By Lorenzo Tanos
Oh well, you can't win 'em all. That's probably what could be best said to, and about the 1957-58 Boston Celtics. As mentioned earlier, the win in the 1957 Finals was the start of something big, but 1957-58 saw another team win the big one and surprise the barely-changed, and even deadlier Celtics. Also, two out of the NBA's eight teams moved to new locations, one of which remains home to one of those teams that relocated. We'll find out about that and more as we move on to a second NBA season recap for the week, covering the 1957-58 season.
|New York Knicks||35||37||.486||14.0||112.1||110.8||1.35|
|St. Louis Hawks*||41||31||.569||—||107.5||106.2||0.82|
NBA Champions – St. Louis Hawks (d. Boston Celtics 4-2 in NBA Finals)
MVP – Bill Russell, Boston Celtics (16.6 ppg, 22.7 rpg, 2.9 apg)
Rookie of the Year – Woody Sauldsberry, Philadelphia Warriors (12.8 ppg, 10.3 rpg – 5th round, #60)
LEAGUE LEADERS – George Yardley (Detroit, 27.8 ppg, 2,001 points), Bill Russell (Boston, 22.7 rpg, 1,564 rebounds), BobCousy (Boston,7.1apg, 463 assists), Walter Dukes (Detroit, 311 fouls), Jack Twyman (Cincinnati, 45.2% FG), DolphSchayes (Syracuse, 90.4% FT)
24 SECONDS = 100 PPG FOR ALL – For the first time, all NBA teams averaged at least 100 points per game for the entire 1957-58 season – this proved that the 24-second shot clock, in its fourth season of implementation, was indeed good for the NBA, as this led to faster, more open basketball. Of course, this didn't lead to more scientific basketball strategies, but the bare-bones offenses of those days were still much more pleasing to the average fan (or even the thinking fan) than fourth-quarter stalling, incessant fouling and other slowdown tactics of the pre-shot clock era.
2,000 MAN – George Yardley, the Detroit (formerly Fort Wayne) Pistons' star forward, was more than just one of the NBA's first bald players – he was also the first man to score 2,000 points in an NBA season. With 2,001 points and an average of 27.8 ppg in 1957-58, Yardley had his best NBA season by far that year, as he excited crowds in the larger market (see below) of Detroit with his flashy, and rare-for-the-times style of play.
NEW HOMES, LARGER MARKETS – Though the NBA remained at a solid eight teams in 1957-58, two Western Division teams made moves to bigger markets, even if the moves didn't exactly result in more wins. The Pistons, once based in Fort Wayne, Ind., moved to Detroit in 1957, and they've been in the Motor City since then. The Royals, formerly of Rochester, N.Y., moved farther west to Ohio in 1957 to Cincinnati (thus making them better matched for the Western Division and not a geographical anomaly), though the team would make another move and a half (Kansas City/KC-Omaha) before settling in Sacramento, where they've been based since 1985 as the Kings.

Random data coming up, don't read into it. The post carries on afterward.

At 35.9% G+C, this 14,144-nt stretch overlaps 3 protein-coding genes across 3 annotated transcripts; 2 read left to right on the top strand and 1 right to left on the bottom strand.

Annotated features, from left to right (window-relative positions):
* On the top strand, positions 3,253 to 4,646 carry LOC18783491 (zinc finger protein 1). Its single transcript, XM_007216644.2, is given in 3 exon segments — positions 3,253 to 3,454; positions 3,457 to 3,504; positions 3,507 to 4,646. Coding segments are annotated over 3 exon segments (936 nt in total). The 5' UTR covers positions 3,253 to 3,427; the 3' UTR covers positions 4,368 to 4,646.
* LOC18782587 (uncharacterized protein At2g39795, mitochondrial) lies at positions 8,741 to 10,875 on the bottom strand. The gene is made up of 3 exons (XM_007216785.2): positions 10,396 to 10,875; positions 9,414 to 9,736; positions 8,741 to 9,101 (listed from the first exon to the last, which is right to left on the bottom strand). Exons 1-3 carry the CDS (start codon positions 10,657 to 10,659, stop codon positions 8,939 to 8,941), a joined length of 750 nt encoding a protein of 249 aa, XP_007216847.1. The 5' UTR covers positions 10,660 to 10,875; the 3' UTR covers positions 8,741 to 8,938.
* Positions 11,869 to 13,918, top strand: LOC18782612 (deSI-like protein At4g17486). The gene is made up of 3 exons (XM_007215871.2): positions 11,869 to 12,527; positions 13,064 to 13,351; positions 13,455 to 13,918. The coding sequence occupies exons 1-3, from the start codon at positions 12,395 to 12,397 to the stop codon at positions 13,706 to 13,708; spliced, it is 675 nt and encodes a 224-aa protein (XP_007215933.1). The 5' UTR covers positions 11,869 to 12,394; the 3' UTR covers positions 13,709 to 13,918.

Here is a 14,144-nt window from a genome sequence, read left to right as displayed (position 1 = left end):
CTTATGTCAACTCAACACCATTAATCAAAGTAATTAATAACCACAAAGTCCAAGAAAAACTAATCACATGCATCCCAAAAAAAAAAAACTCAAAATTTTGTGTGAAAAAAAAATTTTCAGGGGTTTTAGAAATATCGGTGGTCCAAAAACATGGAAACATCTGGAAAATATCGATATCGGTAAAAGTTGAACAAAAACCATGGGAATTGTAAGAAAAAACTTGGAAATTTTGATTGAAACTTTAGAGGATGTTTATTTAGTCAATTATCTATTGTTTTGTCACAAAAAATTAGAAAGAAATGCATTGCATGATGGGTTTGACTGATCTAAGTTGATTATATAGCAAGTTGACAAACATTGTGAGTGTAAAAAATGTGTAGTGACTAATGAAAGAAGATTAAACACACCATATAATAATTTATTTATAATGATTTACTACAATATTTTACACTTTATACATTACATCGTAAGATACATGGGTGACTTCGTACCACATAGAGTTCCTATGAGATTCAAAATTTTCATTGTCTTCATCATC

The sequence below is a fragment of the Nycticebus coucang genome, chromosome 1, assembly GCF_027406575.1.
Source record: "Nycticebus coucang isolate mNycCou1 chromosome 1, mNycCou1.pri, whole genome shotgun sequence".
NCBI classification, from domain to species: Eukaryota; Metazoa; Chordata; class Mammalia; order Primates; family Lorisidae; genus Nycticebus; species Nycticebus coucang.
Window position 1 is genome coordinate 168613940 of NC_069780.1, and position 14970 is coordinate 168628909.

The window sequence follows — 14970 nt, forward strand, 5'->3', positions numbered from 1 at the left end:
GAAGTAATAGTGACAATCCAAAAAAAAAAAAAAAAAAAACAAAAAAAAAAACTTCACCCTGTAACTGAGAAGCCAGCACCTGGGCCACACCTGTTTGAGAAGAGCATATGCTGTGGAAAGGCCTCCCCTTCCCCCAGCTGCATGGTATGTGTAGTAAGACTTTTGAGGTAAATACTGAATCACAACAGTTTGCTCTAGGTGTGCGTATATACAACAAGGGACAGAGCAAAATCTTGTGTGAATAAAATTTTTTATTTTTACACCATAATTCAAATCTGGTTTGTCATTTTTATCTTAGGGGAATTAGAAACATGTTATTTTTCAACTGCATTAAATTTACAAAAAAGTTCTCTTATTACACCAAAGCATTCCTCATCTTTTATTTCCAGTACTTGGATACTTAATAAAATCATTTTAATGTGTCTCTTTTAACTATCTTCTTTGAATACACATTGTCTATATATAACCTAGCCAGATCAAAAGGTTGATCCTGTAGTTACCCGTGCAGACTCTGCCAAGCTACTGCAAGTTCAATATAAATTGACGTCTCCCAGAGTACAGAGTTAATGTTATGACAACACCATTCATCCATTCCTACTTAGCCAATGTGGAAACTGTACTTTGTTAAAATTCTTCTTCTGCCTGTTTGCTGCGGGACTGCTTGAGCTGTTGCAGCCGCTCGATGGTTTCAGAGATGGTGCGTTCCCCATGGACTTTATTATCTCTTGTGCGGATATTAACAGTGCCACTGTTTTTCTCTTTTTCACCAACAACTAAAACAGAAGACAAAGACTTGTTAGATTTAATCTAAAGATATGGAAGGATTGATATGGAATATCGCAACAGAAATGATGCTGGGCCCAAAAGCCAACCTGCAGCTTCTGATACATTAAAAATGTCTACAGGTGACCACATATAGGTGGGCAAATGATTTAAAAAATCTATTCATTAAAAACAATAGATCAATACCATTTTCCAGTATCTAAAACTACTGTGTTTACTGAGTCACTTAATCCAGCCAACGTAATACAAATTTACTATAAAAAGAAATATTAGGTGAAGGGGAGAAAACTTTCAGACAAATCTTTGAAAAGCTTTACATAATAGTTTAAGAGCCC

A LOOK AT THE LEAGUE LEADERS – Apart from Jim Loscutoff being out for most of the season, Sam Jones joining as a reserve forward/guard and future star and Frank Ramsey being available all year long, the Celtics didn't make any changes. And it helped them finish a league-best 49-23, as Bill Russell (also available for one full season) won MVP honors in just his second year. Unfortunately, the Hawks' star forward/center Bob Pettit was too much for the Celtics to handle, as he scored 50 points in the memorable and deciding Game 6 of the 1958 Finals, which the Hawks won 110-109.
A LOOK AT THE TITLE WINNERS –Failures for the most part as the Tri-Cities Blackhawks and Milwaukee Hawks, St. Louis' NBA team finally hit its stride in 1957-58. And ironically, it was the players acquired from Boston for Bill Russell who made a big difference – Cliff Hagan (19.9 ppg, 10.1 rpg) and Ed Macauley (14.2 ppg, 6.6 apg). They were joined by Bob Pettit (24.6 ppg, 17.4 rpg) and Slater Martin (12.0 ppg, 3.6 apg) and role players Charlie Share, Jack McMahon and others in a team that upset the mightier Boston Celtics for the NBA Championship in 1958 – the only time an NBA team not from Boston would win the title from 1956 to 1966.
THE CELLAR DWELLERS – Once a dominating force with George Mikan in the middle, the 1957-58 Minneapolis Lakers truly hit bottom that season with a 19-53 record. Hometown boys Vern Mikkelsen and Dick Garmaker remained with the team and played quite well, and Larry Foust joined from the St. Louis Hawks to put up some solid numbers, but the team was weak almost everywhere else. Rod Hundley and Jim Krebs, who were picked first and third overall in the 1957 Draft, were huge disappointments as rookies, though they'd go on to have decent, not great careers overall. The Hundley acquisition was particularly painful for the Lakers, as his rights came from the Royals in a multi-player trade that sent star center Clyde Lovellette to Cincinnati.
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